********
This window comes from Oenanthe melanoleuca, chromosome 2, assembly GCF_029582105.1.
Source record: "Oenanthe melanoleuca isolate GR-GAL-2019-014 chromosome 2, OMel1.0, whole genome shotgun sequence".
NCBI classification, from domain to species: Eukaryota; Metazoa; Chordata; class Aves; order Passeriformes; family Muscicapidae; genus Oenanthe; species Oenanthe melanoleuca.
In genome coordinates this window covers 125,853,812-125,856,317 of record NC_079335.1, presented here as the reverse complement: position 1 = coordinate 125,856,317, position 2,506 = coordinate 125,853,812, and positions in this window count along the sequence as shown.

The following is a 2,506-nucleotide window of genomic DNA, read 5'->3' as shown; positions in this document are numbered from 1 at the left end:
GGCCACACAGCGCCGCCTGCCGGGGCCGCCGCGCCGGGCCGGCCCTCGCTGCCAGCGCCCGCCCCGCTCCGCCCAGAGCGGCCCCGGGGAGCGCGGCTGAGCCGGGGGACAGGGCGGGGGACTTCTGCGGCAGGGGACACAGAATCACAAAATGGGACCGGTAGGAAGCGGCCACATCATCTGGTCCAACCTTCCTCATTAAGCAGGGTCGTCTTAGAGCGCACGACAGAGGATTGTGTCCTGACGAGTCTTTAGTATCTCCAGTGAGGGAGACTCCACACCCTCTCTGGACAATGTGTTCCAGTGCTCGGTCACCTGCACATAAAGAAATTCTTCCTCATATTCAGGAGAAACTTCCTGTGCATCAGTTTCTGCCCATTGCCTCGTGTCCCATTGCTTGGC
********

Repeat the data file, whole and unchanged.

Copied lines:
This window comes from Oenanthe melanoleuca, chromosome 2, assembly GCF_029582105.1.
Source record: "Oenanthe melanoleuca isolate GR-GAL-2019-014 chromosome 2, OMel1.0, whole genome shotgun sequence".
NCBI classification, from domain to species: Eukaryota; Metazoa; Chordata; class Aves; order Passeriformes; family Muscicapidae; genus Oenanthe; species Oenanthe melanoleuca.
In genome coordinates this window covers 125,853,812-125,856,317 of record NC_079335.1, presented here as the reverse complement: position 1 = coordinate 125,856,317, position 2,506 = coordinate 125,853,812, and positions in this window count along the sequence as shown.

The following is a 2,506-nucleotide window of genomic DNA, read 5'->3' as shown; positions in this document are numbered from 1 at the left end:
GGCCACACAGCGCCGCCTGCCGGGGCCGCCGCGCCGGGCCGGCCCTCGCTGCCAGCGCCCGCCCCGCTCCGCCCAGAGCGGCCCCGGGGAGCGCGGCTGAGCCGGGGGACAGGGCGGGGGACTTCTGCGGCAGGGGACACAGAATCACAAAATGGGACCGGTAGGAAGCGGCCACATCATCTGGTCCAACCTTCCTCATTAAGCAGGGTCGTCTTAGAGCGCACGACAGAGGATTGTGTCCTGACGAGTCTTTAGTATCTCCAGTGAGGGAGACTCCACACCCTCTCTGGACAATGTGTTCCAGTGCTCGGTCACCTGCACATAAAGAAATTCTTCCTCATATTCAGGAGAAACTTCCTGTGCATCAGTTTCTGCCCATTGCCTCGTGTCCCATTGCTTGGC